• Why do I even care about personal brand? Well, I seem to have stumbled upon the concept, simply by being me. Social media has accelerated how people can network and be known. The point is not to become famous, but to do things and present yourself in a way that you want people to see you. That’s my approach, and I feel I have cultivated a circle of peers who know what I’m about; that’s good enough. This is not to say you should create artifice; you can’t sustain something that is false (on the Social Internet, everyone will find out if you’re a dog, right?). But you can create an ideal. Wait, create is an awful word- you can represent your own ideal- how about that?
  • So what about that whole “Personal Branding @ Work” thing? Here’s the thing; the ownership of your social networking activity is something you need to work out with your employer- please communicate with them Chicago election-style, early and often. However, the approach of a personal brand or reputation at work for me has always been that I can enhance my employer’s brand by being smart, responsible and professional. Of course, my job involves communications and social media, and my activities (like this blog post) dovetail nicely with my actual work. Your situation may be different; but show your employer the value you provide because of your reputation (see, I’m sliding into this cooler Livingston-approved language).  If you are developing a persona that is at odds with or irrelevant to your career, is that really “personal brand?” I don’t know, so I guess that’s a good topic for discussion. I tend towards the career/networking side of the topic.
  • Did I mention narcissism? Everyone who creates some sort of notoriety in this social media world gets called a “narcissist” or some other nasty term (I’ve avoided that somehow. I got called an “angry nerd” once but that’s another story). Too bad. As I wrote above, you need a thick skin. From a  career perspective, a little self-promotion is OK. It’s also OK to be confident, and speak with authority, as long as it is tempered with actual humility and frequent generosity. Name-callers, how do you answer that? Are you being generous and humble too or are you just an ankle-biting ass (great, now I’m a name-caller)? Yes, concentrating on building your reputation does carry the risk of getting carried away and looking like a true idiot. Just, um, don’t.

So, I guess I fall on the side of liking the concept of personal brand, with reservations and caveats, and room for healthy argument.

In the weeks to come, I am sure to have much more on the topics of personal brand, networking and careers. There’s always something cool happening on this front.

Puzzling it Out


Putting together a very difficult jigsaw puzzle (pictured) with my family, I experienced a lot of the feelings, frustrations, despair and elation that I equate with many tasks, including those in my work. Let’s have a look at the process:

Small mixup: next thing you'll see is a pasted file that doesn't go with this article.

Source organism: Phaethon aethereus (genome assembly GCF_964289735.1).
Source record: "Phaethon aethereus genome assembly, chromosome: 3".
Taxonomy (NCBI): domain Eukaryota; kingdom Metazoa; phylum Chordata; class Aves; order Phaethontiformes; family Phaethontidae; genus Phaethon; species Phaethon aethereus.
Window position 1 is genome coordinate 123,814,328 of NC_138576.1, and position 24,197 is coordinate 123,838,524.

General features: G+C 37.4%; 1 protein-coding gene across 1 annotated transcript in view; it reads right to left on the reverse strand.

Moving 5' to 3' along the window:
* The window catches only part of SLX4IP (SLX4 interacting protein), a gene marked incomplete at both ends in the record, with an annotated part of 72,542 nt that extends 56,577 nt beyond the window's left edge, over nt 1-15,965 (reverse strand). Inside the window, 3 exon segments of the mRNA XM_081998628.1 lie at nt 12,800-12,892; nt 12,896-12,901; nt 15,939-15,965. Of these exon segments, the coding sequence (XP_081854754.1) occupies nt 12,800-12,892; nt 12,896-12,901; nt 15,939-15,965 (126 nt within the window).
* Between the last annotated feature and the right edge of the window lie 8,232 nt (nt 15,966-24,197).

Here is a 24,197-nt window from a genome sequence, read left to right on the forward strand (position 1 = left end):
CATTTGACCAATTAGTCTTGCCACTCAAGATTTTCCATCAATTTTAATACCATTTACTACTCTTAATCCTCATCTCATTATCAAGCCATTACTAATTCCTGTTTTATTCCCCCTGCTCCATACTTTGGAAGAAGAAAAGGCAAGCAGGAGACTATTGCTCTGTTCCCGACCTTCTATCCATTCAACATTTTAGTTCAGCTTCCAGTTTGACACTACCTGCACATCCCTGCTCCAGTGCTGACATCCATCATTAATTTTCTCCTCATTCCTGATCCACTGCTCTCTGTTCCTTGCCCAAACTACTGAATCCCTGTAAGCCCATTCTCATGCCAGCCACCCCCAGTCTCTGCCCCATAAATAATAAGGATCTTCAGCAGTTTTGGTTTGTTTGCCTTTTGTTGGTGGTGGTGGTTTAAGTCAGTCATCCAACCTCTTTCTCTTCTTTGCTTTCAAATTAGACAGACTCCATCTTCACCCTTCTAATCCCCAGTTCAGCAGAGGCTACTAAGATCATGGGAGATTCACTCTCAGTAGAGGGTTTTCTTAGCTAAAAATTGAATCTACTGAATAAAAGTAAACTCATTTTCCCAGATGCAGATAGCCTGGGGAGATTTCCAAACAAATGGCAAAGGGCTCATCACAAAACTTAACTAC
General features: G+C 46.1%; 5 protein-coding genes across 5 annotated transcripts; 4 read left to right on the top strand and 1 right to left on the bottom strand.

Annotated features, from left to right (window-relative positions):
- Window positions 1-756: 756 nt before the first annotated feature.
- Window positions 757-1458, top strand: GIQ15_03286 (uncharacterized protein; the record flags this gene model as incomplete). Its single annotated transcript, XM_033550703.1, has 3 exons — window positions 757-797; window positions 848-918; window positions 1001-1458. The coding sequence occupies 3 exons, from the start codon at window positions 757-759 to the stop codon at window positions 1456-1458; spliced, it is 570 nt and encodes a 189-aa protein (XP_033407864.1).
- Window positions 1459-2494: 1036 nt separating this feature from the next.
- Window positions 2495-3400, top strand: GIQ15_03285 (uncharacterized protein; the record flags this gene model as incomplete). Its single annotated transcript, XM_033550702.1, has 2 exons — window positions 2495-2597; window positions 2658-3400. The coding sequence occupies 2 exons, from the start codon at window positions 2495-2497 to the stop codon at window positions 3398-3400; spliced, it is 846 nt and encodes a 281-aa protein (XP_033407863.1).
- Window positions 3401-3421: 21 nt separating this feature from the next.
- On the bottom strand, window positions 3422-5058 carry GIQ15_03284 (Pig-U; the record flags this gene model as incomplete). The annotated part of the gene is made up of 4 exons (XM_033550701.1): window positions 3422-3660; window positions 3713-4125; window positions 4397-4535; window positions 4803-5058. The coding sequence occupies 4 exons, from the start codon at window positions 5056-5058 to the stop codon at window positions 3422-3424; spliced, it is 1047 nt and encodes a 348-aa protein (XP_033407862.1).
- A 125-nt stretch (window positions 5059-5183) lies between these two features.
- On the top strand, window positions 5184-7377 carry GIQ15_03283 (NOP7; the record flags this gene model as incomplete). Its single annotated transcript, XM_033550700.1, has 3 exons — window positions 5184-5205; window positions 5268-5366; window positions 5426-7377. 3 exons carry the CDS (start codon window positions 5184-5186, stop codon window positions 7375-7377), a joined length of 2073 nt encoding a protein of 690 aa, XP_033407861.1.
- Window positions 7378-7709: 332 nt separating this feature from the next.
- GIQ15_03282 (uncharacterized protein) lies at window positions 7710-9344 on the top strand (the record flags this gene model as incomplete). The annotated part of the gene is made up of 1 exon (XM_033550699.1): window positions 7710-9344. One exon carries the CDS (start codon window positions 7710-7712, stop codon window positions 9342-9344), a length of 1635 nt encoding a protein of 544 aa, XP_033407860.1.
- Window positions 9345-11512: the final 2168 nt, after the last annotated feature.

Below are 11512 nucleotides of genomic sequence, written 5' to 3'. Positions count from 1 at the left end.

• BlankpageBlank Slate: Ever have to write a document and start out with that blank piece of paper? How does that feel? You don’t know where to start, you feel like every move you make gets you no closer to the finish (even though it does), and you generally feel like you will never make your goal. You also might try to do the whole thing at once, which of course doesn’t help.
  • Begin the Outline: Literally, in a puzzle, you find the edge pieces and frame out where the puzzle will fit on your table (or maybe you are lying on the floor, as in the great Rolling Stones song “Jigsaw Puzzle”), and start to see visually where different colors, shapes and images may go. I still do not feel very good at this stage– I was still frustrated I would get nowehere, and that was not helped in the case of this puzzle, which was not square. “Edge pieces” got redefined radically. But still, I was  getting somewhere.  For a project, this may be a document outline or a general plan of attack with a work team. You are attacking the edges of your project, forming what the finished work will be.
  • More Outline and Plan of Attack: With the frame in place, you can now start to herd the rest of the pieces into groups; this dragon has scales, pieces that look like rocks, others that look like branches, and some very stark red, yellow and white bits.  You can now finish the outline of your project and assign bits to team members appropriate to their role or skill level. My son is 11, and we gave him some shapes within shapes to work on, or had him assist us on whichever part we were struggling with.
  • It All Comes Together: Once you hit a certain point, you can see the finished puzzle (not just because there is a picture on the box), and the pieces which once looked lost and impossible seem to put themselves in place. Now you’re humming in your project, and you cannot be stopped. Focus is key- when we finished the puzzle, we stayed up until 1 AM because we just could not stop. You get on a roll, and you begin to see a piece of work you can be proud of. At the very least, you see the finish line and you make a sprint– hopefully, you are not staying in the office until 1 AM to get that going.

Doesn’t the puzzle look great? Now, time to put it away and start another one.